Curiosity, NASA’s Mars Science Laboratory (MSL), has been wrapping things up in the “Pahrump Hills” region at the base of “Mount Sharp”, the mountain-sized mound of deposited material occupying the centre of Gale Crater.
For the last several months, the rover has been engaged on what geologists on Earth call a “walkabout”, zigzagging back and forth across the area, looking for targets of interest for follow-up investigations, and allow the science team to better understand the geology and form of the region.
This method of activity is a change from how Curiosity has largely operated to date, which has seen the rover primarily move from point-to-point along its route, only re-visiting sites as a part of its onward movement towards the goal of reaching and climbing “Mount Sharp” (such as when travelling into, and then back out of the “Glenelg” and “Yellowknife Bay” regions Curiosity first explored in 2012 / 2013).
In this respect, and as Aileen Yingst, the Deputy Principal Investigator with the Mars Hand Lens Imager (MAHLI) on the rover, describes, Curiosity has been demonstrating just how much of an avatar it is for the science team, allowing them to careful investigate, examine and catalogue “Pahrump Hills” in a rich, practical way using the very human technique of the “walkabout”, which will serve the mission well as the ascent up “Mount Sharp” continues.
Most recently, and since collecting samples from “Mojave 2″, the area of rock displaying interesting crystalline elements within it, Curiosity has been looking at an area geologists dubbed “pink cliffs”, which shows further signs of the crystalline structures, and might be a candidate for further investigation. If so, it will be the last stopping point in “Pahrump Hills” before Curiosity continues its climb up “Mount Sharp”.
Oppy Reaches 11
January 25th, 2015 saw NASA’s Mars Exploration Rover, Opportunity, reach it’s eleventh anniversary on Mars. The rover, one of two MER vehicles, arrived on Mars at January 25th, 2004 (Universal Time), ready to start a mission initially planned to last just 90 days.
Since then, and up to its anniversary, “Oppy” has travelled a distance of some 41.7 kilometres (25.9 miles). While this doesn’t sound that much (and in truth, a human science team could have travelled that far in just a few days, including time for any science carried out along the way), remember that “Oppy’s” forward speed is measured in centimetres per hour.
As one of two solar-powered MER rovers (the second, Spirit having finally succumbed to the hostile environment on Mars around March 215th, 2011), Opportunity has carried out an incredible amount of work, and greatly contributed to our understanding of the planet, returning compelling evidence about wet environments on ancient Mars.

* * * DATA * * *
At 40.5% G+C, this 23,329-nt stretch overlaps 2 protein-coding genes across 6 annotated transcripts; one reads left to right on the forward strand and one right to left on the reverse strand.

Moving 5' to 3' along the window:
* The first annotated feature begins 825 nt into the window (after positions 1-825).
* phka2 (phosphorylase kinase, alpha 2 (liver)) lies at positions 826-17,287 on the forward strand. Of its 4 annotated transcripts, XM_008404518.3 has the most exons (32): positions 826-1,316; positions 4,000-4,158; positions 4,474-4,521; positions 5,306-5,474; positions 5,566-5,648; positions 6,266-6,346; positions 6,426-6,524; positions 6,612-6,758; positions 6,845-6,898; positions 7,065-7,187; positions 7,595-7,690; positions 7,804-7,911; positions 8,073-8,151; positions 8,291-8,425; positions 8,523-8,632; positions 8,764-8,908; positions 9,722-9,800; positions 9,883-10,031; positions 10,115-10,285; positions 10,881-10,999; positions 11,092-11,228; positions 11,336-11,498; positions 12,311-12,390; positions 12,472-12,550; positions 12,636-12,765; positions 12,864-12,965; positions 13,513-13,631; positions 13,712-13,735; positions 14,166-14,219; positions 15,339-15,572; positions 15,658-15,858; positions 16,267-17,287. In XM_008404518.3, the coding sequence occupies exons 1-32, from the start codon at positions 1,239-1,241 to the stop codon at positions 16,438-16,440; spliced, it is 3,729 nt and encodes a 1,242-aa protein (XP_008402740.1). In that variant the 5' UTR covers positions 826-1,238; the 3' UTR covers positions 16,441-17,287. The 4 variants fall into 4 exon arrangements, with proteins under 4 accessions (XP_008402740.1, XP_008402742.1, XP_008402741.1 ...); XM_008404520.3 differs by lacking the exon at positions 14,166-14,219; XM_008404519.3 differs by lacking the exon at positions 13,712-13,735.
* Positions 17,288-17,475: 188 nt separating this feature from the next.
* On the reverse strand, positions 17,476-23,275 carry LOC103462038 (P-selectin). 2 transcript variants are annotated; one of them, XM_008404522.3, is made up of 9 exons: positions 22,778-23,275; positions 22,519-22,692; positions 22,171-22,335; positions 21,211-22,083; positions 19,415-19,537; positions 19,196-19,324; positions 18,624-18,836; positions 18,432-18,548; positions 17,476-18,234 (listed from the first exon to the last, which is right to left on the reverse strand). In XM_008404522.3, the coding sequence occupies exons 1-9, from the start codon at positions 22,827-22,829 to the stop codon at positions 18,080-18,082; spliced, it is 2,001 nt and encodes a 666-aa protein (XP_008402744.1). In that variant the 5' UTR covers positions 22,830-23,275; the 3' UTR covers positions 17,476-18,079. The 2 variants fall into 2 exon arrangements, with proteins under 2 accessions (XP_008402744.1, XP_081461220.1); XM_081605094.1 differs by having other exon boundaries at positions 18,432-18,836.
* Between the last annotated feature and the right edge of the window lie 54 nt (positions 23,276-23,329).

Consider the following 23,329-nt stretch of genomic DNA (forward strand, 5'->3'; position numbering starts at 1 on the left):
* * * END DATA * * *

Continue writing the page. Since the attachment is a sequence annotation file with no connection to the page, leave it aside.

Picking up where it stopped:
The rover marked its anniversary by reaching the summit of “Cape Tribulation”, an uprising close to the rim of 20 kilometre (13.7 mile) wide Endeavour Crater, which the rover has been gradually circumnavigating. This involved a change in elevation for “Oppy” of about 135 metres (440 feet), and afforded it a panoramic view of the crater and the land around it, presenting a unique opportunity for geological observations of the crater and its rim.
A New Mars Mystery
That night, too, there was another jetting out of gas from the distant planet. I saw it … That night another invisible missile started on its way to the earth from Mars, just a second or so under twenty-four hours after the first one.
- The narrator, H.G. Wells’ The War of the Worlds
Okay, so it’s unlikely to be the sign of an impending invasion of Martians possibly ticked-of at the way we’re cluttering-up their planet with our probes and landers and rovers, but recent events high in the atmosphere of Mars have given rise to some excitement.
The images, originally capture in 2012, show huge plumes rising some 250 kilometres (156 miles) into the most tenuous reaches of Mars’ thin atmosphere.
The plumes occurred on two separate occasions in March and April 2012, and were spotted by amateur astronomers. Each time, they developed with relative rapidity, rising upwards and outwards to cover areas of some 1000 x 500 kilometres (625 x 312.5 miles) in a period of around 10 hours before remaining visible for up to 10 days at a time, their structure and form changing on a daily basis.
Unfortunately, neither event was seen from orbit about Mars, occurring so high on the planet’s limb as to be effectively out-of-sight for the NASA and ESA orbital vehicles, and by the time word had spread sufficiently about the observations, the events were largely over.
However, investigations into images of the planet taken by the Hubble Space Telescope in orbit around the Earth have revealed similar plumes being imaged in the past. However, with the exception of an image captured in 1997, none have been anywhere near as high or dramatic as the 2012 events.
So what might have caused this plumes to occur? The answer to that question is uncertain.